Tamil Nadu, aptly described as the Land of Temples has a plethora of folk dance that catches the attention of its audience. A traditional Tamil folk dance starts from a mere puppet show aimed to entertain the audience to the poikaal kudirai aatam or the dummy horse play. Here is a list of the most prominent Tamil folk dance that are widely known-
Karakattam- Most prominent of Tamil folk dance
This Tamil folk dance traces its provenance from Tanjore and is still widely practiced by the village folk. This dance symbolically glorifies the river goddess and the rain goddess. The dancers finely balance an extensively decorate pot on their heads. Their intricate movement along with the impeccable balance never fails to jaw-drop the audience.
This dance has two different forms- one that symbolises happiness and joy, locally called the Aatta Karagam and the other performed for entertainment during ceremonies in temples vernacularly called the Sakthi Karagam.
The “pot” encloses uncooked rice or sprouts adding weight and elegance to the dancer’s sheen.
This dance drama portrays the life and glory of Lord Vishnu in his different incarnations or avatar as indicated by the Bhagavatha Purana. Popularly this is performed during Gokulastami or Ramnavami ie; the birth of Lord Vishnu as Sri Krishna and Sri Rama. It is also performed as a part of the annual fest during the months of May to June during Narasimha Jayanthi.
There are many stories as to why this dance drama is performed. One is to celebrate the birth of the two most important incarnations of the protector- Lord Vishnu as Krishna and Rama. Other is to signify Prahlad’s faith on the supreme protector and the latter’s victory over the evil king Hiranyakasibu.
Mayil Attam, Tamilnadu
Mayil means peacock in Tamil. This dance form engages the dancers , preferably rural women to dress in the vivacious colours of the peacock complete with its feathers, a glittering head-dress with a beak. The beak can be pulled open and close by a thread by the dancer.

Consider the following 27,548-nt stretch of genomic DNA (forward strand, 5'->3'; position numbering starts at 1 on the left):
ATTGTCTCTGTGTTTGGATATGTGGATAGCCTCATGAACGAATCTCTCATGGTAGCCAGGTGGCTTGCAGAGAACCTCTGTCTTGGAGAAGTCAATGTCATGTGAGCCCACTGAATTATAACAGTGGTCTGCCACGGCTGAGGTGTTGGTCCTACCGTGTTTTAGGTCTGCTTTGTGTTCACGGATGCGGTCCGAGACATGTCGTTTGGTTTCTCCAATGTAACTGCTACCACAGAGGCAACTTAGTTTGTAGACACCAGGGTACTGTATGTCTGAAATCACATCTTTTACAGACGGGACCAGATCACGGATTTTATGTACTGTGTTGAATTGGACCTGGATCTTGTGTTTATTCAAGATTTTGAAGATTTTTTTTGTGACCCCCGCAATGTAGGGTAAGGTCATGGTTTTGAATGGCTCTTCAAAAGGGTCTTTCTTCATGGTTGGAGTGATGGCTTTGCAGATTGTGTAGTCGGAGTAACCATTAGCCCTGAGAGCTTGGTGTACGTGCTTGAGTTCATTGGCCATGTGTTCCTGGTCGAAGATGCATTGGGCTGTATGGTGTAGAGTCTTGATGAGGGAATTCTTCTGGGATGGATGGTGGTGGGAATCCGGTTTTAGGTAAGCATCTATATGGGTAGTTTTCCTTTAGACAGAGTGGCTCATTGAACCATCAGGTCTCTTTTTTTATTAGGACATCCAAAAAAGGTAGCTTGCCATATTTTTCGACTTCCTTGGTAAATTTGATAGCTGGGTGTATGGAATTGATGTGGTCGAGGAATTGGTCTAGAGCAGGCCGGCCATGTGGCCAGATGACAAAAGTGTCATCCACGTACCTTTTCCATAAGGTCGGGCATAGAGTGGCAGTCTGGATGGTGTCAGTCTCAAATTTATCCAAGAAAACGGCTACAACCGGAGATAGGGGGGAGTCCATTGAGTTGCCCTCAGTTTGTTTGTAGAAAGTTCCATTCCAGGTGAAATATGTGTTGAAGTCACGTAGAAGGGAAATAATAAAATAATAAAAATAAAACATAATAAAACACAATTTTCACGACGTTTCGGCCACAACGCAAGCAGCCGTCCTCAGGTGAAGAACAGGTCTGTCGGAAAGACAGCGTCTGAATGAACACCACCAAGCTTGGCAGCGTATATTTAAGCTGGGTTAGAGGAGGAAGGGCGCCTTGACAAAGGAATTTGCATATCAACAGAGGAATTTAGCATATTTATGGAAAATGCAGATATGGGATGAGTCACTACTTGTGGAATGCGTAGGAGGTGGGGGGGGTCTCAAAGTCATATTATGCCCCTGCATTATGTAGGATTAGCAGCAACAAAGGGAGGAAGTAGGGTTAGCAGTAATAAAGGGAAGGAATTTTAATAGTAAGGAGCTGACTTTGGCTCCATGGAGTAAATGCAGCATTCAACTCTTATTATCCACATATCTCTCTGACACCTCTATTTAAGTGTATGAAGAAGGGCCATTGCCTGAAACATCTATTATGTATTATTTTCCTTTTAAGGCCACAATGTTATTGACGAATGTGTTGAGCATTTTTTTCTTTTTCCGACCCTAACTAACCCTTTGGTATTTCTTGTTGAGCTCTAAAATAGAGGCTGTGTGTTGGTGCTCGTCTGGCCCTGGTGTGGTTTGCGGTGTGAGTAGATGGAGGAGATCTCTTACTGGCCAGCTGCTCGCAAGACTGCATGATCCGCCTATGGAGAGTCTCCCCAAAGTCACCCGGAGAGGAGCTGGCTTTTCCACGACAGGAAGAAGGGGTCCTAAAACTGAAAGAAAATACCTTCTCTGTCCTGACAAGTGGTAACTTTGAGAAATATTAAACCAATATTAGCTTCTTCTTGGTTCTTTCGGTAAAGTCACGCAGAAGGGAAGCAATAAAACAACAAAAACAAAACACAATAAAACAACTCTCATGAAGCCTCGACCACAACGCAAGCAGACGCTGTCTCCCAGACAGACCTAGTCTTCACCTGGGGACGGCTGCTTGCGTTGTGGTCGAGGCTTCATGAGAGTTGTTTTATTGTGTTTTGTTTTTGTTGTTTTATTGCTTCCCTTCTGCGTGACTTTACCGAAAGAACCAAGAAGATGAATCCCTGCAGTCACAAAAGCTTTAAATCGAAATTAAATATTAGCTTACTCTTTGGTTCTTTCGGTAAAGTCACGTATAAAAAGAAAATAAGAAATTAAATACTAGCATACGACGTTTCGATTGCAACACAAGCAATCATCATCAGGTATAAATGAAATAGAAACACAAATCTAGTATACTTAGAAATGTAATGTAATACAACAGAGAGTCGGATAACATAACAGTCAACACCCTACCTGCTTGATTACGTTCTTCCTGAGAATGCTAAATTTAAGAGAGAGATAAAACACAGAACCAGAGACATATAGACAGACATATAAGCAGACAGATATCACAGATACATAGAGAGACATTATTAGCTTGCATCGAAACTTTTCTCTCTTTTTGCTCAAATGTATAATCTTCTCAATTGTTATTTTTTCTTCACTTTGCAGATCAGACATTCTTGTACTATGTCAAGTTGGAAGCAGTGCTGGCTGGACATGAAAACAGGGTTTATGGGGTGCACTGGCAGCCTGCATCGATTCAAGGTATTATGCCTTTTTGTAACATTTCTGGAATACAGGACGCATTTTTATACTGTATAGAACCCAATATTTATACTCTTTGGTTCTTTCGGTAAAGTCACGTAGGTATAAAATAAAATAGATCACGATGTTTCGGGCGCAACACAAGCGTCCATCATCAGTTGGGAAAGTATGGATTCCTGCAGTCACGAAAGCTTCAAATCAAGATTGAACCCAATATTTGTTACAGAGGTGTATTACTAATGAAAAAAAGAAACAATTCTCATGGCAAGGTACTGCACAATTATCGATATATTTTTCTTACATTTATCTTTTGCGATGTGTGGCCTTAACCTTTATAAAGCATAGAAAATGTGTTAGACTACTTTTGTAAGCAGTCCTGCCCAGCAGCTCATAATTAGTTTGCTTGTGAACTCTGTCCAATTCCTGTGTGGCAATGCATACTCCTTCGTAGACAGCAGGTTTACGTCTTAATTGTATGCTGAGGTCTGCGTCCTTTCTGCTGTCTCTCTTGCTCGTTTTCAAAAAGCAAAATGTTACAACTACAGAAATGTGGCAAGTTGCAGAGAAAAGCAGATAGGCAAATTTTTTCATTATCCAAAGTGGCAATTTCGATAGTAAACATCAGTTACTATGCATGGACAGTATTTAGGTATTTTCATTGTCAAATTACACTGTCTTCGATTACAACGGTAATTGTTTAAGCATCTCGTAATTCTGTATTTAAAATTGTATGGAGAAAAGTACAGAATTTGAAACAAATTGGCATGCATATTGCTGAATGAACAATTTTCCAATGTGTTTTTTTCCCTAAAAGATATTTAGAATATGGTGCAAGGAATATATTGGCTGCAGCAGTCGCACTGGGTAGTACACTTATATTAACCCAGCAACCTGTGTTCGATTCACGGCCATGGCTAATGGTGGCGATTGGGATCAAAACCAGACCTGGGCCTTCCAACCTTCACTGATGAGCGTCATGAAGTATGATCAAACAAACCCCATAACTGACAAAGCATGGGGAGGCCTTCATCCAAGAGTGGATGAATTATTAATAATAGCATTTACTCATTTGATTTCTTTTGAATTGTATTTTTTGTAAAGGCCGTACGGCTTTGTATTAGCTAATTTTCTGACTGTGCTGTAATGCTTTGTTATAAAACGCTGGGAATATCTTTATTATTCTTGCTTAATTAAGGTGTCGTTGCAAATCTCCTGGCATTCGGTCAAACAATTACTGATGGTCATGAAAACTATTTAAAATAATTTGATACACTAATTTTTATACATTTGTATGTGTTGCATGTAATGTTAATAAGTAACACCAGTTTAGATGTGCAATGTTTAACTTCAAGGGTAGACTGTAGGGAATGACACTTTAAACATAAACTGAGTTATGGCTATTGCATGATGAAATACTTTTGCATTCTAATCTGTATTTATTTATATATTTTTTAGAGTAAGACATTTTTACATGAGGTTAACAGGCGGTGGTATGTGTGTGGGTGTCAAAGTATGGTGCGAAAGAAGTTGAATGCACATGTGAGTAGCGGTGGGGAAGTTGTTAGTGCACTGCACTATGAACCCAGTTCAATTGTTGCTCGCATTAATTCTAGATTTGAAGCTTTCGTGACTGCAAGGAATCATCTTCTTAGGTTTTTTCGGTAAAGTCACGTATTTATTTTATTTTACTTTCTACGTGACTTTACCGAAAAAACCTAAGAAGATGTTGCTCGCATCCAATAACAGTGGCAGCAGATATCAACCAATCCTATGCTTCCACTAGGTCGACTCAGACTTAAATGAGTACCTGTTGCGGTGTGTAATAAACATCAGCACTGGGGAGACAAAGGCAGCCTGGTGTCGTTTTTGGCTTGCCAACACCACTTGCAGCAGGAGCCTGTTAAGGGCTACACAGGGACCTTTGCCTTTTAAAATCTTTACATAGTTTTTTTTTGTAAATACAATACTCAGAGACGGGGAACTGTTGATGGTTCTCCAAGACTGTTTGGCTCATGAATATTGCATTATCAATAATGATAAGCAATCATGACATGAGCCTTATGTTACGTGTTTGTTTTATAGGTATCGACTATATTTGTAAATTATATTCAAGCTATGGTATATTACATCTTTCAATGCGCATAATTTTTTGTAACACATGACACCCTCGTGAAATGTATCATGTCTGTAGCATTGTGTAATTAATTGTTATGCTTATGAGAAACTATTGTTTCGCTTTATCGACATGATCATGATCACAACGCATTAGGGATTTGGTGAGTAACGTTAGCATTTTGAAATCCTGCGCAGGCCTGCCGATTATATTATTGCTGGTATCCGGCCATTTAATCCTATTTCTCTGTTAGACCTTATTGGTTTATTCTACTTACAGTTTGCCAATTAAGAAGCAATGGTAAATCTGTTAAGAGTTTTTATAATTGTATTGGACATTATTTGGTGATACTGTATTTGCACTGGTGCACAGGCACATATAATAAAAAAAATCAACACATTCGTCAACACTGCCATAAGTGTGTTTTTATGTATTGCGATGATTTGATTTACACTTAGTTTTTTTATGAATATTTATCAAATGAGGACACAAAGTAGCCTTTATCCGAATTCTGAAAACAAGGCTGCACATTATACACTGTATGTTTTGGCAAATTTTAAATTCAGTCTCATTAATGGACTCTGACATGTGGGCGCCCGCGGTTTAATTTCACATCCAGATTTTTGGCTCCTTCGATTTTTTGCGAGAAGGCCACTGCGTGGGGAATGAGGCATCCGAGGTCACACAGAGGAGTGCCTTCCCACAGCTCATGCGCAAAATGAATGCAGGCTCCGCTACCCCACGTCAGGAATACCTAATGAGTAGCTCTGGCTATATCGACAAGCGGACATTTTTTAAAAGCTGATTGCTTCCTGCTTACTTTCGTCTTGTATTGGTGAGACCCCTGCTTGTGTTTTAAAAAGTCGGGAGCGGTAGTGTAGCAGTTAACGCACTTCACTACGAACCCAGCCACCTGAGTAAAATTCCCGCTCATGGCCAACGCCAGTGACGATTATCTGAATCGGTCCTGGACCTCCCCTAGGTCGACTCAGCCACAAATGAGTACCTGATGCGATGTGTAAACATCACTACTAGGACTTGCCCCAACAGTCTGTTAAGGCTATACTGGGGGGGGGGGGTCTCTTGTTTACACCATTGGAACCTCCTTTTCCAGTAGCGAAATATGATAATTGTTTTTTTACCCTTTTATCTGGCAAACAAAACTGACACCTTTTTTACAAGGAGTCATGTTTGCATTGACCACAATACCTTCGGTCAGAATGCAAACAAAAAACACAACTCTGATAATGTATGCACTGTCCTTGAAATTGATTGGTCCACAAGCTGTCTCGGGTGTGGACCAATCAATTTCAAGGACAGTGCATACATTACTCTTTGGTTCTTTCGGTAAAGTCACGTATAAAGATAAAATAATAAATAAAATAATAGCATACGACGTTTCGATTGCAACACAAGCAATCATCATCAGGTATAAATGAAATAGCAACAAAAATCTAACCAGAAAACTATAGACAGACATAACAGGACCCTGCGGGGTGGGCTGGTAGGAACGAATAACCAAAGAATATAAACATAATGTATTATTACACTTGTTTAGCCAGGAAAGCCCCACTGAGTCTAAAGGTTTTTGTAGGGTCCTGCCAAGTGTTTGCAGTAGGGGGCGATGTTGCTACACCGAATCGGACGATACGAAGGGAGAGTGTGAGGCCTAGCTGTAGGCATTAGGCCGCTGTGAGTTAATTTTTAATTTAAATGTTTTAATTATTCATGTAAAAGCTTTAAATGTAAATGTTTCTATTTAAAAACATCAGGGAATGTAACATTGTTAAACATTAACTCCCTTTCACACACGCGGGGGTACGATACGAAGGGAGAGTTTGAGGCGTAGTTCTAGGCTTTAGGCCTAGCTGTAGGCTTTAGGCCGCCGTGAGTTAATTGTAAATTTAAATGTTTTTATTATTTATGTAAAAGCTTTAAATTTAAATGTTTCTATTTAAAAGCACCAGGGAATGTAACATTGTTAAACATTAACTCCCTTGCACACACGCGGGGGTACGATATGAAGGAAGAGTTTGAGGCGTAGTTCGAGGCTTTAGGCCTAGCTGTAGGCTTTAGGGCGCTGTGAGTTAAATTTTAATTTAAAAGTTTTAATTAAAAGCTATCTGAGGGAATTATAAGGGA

Also a wooden tail is attached to the dancer to give a realistic resemblance to the peacock. This form of dance requires extensive practice and pure zeal. The tail, beak and the feathers are movable and its movements form an important part of the dance.
This dance is performed to praise Lord Subramaniya whose vahana is the peacock. This dance form is basically executed in temples of Tamil Nadu and Kerala.
This dance is performed by men to narrate the mythological stories of Murugan and Valli or Lord Subramaniya and his wife Valli during temple festivals. There is no musical instrument involved other than a set of bells worn around the anklets. Nowadays this dance form has seen women enter into the forage.
Oyil means beauty. This dance form varies from place to place. In one type of this form, dancers with anklets dance rhythmically to the music. Soon many other dancers join the earlier set of dancers and sway according to the rhythm and complete the dance.
This dance form is performed either in temples or in public places and is generally performed the entire day often into the night. Men and women wear bright colored dhotis and saris respectively and carry a flag on their arms. This dance is also performed during the harvest season, new year’s and other important festivals.
Kavadi Attam, Tamilnadu
This Tamil folk dance form is celebrated during the full moon day of the month Pusam. Mythology states that on this day Goddess Parvati gave a spear or vel to her son Lord Karthik to vanquish the devil Surapadman.
A kavadi is a weight carried on the shoulders and made of crossbars of bamboo or a cane with weights. This kavadi represents the burden of life that is assuaged by seeking the Lord’s help. In ancient days, the kavadi was carried as a part of the offering to the Lord.Only men are allowed to carry the kavadi and devotional songs of Lord Karthik are played to mitigate the boredom of long travel.
In a nutshell, the culture and devotion of this state is vividly seen in its array of dance forms.